Wave polarization contains valuable information for electromagnetic signal processing; thus, the ability to manipulate it, can be extremely useful in modeling photonic devices. In this work, we propose designs comprised of one of the emerging and interesting media: black phosphorus (BP). Due to substantial in-plane anisotropy, a single slab of BP can be very efficient for controlling the polarization state of electromagnetic waves. We investigate BP slabs that filter the fields along one direction, or achieve polarization axis rotation, or convert linear polarization to circular. These slabs can be employed as components in numerous mid-IR integrated structures.
Nanoribbons of molybdenum disulfide (MoS2) are interesting one-dimensional (1D) nanostructures with intriguing electronic properties, consisting of a semiconducting bulk bounded by edges with metallic character. Edges of similar character can also be expected in other transition-metal dichalcogenide (TMDC) nanostructures. We report first-principles electronic structure calculations for the total energy and the band structure of four representative TMDCs, MoS2, MoSe2, WS2, WSe2, in various 1D nanoribbon configurations. We compare the thermodynamic stability and the electronic structure of the 2D bulk and 35 different quasi-1D nanoribbons for each of the four materials. In each case, we consider the reconstructions of the zigzag metal-terminated edge by adding different amounts of chalcogen adatoms. The 1D structures we investigated have positive edge energies when the chalcogen chemical potential is close to the energy of the bulk chalcogen phase, and negative edge energies for higher chemical potential values. We find that the reconstruction with two chalcogen adatoms per edge metal atom is the most stable under usual experimental conditions and that all 1D nanoribbon structures exhibit metallic character.
Small polaron formation in transition metal oxides, like the prototypical material rutile TiO2, remains a puzzle and a challenge to simple theoretical treatment. In our combined experimental and theoretical study, we examine this problem using Raman spectroscopy of photoexcited samples and real-time time-dependent density functional theory (RT-TDDFT), which employs Ehrenfest dynamics to couple the electronic and ionic subsystems. We observe experimentally the unexpected stiffening of the A(1g) phonon mode under UV illumination and provide a theoretical explanation for this effect. Our analysis also reveals a possible reason for the observed anomalous temperature dependence of the Hall mobility. Small polaron formation in rutile TiO2 is a strongly nonadiabatic process and is adequately described by Ehrenfest dynamics at time scales of polaron formation.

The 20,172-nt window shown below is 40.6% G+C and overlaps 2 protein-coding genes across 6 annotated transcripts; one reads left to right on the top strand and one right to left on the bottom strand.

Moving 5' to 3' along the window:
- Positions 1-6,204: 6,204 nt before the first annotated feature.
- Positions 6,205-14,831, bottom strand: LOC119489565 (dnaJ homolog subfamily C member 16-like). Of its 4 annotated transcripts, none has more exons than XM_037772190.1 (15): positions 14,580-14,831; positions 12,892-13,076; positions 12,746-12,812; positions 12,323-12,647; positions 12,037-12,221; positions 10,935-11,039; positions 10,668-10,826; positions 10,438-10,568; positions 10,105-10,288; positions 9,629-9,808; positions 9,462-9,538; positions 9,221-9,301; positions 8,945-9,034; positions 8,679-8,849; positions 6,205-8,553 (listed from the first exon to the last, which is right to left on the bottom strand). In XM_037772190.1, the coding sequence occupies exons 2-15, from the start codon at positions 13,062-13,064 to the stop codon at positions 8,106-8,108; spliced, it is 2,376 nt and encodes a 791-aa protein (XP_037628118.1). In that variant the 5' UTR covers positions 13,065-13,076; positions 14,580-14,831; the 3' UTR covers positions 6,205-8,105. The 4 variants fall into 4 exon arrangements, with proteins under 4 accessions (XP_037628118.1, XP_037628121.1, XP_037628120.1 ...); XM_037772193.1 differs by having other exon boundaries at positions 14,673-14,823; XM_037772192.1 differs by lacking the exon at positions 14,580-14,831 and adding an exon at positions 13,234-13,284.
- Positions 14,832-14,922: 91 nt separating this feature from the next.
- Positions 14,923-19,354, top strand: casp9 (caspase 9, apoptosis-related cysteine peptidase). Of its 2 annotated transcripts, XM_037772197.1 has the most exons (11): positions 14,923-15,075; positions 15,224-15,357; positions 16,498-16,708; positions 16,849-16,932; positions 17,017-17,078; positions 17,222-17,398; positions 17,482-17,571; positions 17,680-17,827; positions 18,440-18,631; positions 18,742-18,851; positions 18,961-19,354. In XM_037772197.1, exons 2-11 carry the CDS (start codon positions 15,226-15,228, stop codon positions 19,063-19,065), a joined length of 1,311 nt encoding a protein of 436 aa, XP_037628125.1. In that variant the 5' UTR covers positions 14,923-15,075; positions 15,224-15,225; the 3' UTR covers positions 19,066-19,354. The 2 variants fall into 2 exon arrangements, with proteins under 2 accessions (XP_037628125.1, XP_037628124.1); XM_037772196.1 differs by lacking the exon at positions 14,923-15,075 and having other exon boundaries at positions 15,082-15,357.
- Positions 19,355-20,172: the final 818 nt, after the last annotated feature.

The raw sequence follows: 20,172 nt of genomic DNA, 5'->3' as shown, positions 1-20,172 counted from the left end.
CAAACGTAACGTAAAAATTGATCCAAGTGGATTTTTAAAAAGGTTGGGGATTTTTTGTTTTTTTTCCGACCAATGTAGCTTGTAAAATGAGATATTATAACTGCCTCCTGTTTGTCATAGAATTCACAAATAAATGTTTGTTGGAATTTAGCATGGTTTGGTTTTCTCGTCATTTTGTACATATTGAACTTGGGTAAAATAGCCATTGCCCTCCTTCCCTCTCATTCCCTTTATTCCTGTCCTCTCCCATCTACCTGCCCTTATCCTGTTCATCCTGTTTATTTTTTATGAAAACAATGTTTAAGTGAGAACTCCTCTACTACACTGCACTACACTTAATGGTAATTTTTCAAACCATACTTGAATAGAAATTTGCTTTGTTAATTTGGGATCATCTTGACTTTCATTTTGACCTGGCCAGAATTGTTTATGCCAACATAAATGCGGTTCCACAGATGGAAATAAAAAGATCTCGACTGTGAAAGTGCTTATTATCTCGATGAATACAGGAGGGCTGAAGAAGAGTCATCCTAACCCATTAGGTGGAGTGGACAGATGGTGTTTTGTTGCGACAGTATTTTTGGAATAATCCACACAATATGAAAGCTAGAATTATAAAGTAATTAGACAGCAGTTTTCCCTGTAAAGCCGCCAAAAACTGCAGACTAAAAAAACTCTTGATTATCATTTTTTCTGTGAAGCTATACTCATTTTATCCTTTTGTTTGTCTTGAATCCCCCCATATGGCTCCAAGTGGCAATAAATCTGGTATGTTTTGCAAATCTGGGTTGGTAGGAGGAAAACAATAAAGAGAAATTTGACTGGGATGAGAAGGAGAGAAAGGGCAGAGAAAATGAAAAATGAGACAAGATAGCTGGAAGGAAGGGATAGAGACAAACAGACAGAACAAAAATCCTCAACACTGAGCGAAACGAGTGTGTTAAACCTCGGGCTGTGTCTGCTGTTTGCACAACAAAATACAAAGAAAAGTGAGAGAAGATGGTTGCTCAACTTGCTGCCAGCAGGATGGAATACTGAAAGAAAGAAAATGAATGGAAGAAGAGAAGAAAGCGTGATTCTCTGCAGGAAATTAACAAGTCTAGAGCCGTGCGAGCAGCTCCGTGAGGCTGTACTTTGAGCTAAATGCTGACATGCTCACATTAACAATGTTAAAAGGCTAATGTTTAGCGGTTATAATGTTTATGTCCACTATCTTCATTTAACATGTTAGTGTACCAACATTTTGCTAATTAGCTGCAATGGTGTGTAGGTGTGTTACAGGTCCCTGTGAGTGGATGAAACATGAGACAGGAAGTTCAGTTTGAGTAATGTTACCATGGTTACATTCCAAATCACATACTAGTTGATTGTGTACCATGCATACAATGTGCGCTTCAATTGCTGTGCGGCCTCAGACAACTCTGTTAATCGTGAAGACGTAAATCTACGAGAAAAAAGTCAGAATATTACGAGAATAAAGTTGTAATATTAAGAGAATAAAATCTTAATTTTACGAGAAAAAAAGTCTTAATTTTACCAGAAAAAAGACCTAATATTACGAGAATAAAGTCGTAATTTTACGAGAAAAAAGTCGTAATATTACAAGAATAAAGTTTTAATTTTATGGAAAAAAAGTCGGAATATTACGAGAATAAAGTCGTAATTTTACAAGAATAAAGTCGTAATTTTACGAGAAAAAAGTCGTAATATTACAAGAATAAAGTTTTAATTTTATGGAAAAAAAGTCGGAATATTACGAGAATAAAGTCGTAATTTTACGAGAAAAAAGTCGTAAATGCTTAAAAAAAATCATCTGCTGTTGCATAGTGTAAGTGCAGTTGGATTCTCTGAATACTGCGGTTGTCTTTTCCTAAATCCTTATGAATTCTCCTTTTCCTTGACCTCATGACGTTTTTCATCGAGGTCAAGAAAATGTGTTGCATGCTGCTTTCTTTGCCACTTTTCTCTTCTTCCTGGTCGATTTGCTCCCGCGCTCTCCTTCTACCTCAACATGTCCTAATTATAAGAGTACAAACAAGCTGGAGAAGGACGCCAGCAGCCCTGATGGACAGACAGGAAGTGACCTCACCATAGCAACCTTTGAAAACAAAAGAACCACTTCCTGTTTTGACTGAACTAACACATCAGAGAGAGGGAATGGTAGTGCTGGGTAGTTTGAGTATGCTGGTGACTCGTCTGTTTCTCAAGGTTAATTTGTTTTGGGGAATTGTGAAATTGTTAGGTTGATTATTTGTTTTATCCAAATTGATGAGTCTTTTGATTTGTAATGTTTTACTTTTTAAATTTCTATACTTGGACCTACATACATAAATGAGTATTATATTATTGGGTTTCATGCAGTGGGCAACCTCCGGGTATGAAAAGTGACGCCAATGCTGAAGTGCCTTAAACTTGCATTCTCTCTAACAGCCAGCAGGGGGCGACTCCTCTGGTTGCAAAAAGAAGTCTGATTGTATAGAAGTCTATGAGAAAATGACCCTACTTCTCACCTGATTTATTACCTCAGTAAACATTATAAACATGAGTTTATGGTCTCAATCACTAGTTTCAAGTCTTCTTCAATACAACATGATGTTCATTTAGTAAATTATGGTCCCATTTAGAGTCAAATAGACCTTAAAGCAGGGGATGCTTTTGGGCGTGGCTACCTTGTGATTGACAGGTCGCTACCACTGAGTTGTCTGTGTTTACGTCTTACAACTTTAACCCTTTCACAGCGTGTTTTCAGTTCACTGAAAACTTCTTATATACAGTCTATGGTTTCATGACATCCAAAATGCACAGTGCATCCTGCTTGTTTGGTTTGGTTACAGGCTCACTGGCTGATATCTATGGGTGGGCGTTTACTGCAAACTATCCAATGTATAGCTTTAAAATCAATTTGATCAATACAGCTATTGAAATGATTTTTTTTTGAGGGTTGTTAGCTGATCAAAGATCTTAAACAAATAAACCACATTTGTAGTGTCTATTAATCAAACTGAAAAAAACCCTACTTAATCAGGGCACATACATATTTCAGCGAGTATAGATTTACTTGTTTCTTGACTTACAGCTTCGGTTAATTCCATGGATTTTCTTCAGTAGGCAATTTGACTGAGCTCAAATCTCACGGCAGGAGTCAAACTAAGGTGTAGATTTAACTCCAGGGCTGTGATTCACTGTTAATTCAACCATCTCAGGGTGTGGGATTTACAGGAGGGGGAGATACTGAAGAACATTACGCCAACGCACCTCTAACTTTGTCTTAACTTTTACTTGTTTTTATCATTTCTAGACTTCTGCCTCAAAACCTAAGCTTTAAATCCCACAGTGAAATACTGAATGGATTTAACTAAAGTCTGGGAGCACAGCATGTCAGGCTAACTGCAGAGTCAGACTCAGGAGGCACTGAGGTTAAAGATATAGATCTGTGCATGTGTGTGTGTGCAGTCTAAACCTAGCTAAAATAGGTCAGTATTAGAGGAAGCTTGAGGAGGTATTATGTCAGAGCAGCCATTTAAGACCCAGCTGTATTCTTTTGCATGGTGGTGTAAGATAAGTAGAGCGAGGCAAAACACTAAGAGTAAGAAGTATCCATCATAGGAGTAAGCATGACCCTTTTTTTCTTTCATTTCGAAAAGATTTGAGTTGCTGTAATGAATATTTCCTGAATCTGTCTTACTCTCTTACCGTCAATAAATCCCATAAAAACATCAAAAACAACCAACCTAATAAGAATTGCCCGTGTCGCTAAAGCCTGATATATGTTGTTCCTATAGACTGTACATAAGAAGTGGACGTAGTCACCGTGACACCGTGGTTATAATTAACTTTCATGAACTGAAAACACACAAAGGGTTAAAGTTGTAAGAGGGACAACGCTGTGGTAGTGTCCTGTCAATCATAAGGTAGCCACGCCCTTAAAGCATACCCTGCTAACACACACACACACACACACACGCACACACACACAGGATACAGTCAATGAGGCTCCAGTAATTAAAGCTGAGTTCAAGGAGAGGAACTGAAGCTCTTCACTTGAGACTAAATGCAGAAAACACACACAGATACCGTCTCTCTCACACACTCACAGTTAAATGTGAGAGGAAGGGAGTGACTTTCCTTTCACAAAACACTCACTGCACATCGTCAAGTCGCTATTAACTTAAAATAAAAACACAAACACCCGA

Iodine-doped graphene has recently attracted significant interest as a result of its enhanced conductivity and improved catalytic activity. Using density functional theory calculations, we obtain the formation energy, desorption rate, and electronic properties for graphene systems doped with polyiodide chains consisting of 1-6 iodine atoms in the low-concentration limit. We find that I-3 and I-5 act as p-type surface dopants that shift the Fermi level 0.46 and 0.57 eV below the Dirac point, respectively. For these two molecules, molecular orbital theory and analysis of the charge density show that doping transfers electronic charge to iodine pi* molecular orbitals oriented perpendicular to the graphene sheet. For even-length polyiodides, we find that I-6 and I-4 decompose to I-2, which readily desorbs at 300 K. Adsorption energy calculations further show that I-3 acts as an effective catalyst for the oxygen reduction reaction on graphene by stabilizing the rate-limiting OOH intermediate.